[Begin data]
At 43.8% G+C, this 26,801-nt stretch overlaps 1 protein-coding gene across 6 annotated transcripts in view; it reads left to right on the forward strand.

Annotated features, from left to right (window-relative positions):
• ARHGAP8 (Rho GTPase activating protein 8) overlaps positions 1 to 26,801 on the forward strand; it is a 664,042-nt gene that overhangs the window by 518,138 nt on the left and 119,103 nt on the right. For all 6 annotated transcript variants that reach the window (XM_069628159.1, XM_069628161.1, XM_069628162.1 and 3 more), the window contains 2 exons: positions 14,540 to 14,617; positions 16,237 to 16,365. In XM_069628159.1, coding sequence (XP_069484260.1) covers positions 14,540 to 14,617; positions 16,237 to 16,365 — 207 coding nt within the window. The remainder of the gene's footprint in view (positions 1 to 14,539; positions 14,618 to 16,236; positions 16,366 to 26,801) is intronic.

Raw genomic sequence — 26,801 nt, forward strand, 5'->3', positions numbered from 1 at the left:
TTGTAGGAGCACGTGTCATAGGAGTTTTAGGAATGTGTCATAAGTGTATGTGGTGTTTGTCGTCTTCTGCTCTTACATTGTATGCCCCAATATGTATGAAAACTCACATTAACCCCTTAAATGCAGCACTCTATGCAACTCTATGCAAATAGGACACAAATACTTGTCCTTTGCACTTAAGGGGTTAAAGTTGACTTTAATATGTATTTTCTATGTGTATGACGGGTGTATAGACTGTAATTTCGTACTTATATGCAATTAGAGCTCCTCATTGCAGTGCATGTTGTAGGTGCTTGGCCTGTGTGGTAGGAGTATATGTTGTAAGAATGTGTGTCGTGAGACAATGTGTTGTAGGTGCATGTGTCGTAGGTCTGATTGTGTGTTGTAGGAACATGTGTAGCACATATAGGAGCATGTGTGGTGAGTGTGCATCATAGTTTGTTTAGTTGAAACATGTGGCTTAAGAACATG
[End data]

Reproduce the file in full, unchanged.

At 43.8% G+C, this 26,801-nt stretch overlaps 1 protein-coding gene across 6 annotated transcripts in view; it reads left to right on the forward strand.

Annotated features, from left to right (window-relative positions):
• ARHGAP8 (Rho GTPase activating protein 8) overlaps positions 1 to 26,801 on the forward strand; it is a 664,042-nt gene that overhangs the window by 518,138 nt on the left and 119,103 nt on the right. For all 6 annotated transcript variants that reach the window (XM_069628159.1, XM_069628161.1, XM_069628162.1 and 3 more), the window contains 2 exons: positions 14,540 to 14,617; positions 16,237 to 16,365. In XM_069628159.1, coding sequence (XP_069484260.1) covers positions 14,540 to 14,617; positions 16,237 to 16,365 — 207 coding nt within the window. The remainder of the gene's footprint in view (positions 1 to 14,539; positions 14,618 to 16,236; positions 16,366 to 26,801) is intronic.

Raw genomic sequence — 26,801 nt, forward strand, 5'->3', positions numbered from 1 at the left:
TTGTAGGAGCACGTGTCATAGGAGTTTTAGGAATGTGTCATAAGTGTATGTGGTGTTTGTCGTCTTCTGCTCTTACATTGTATGCCCCAATATGTATGAAAACTCACATTAACCCCTTAAATGCAGCACTCTATGCAACTCTATGCAAATAGGACACAAATACTTGTCCTTTGCACTTAAGGGGTTAAAGTTGACTTTAATATGTATTTTCTATGTGTATGACGGGTGTATAGACTGTAATTTCGTACTTATATGCAATTAGAGCTCCTCATTGCAGTGCATGTTGTAGGTGCTTGGCCTGTGTGGTAGGAGTATATGTTGTAAGAATGTGTGTCGTGAGACAATGTGTTGTAGGTGCATGTGTCGTAGGTCTGATTGTGTGTTGTAGGAACATGTGTAGCACATATAGGAGCATGTGTGGTGAGTGTGCATCATAGTTTGTTTAGTTGAAACATGTGGCTTAAGAACATG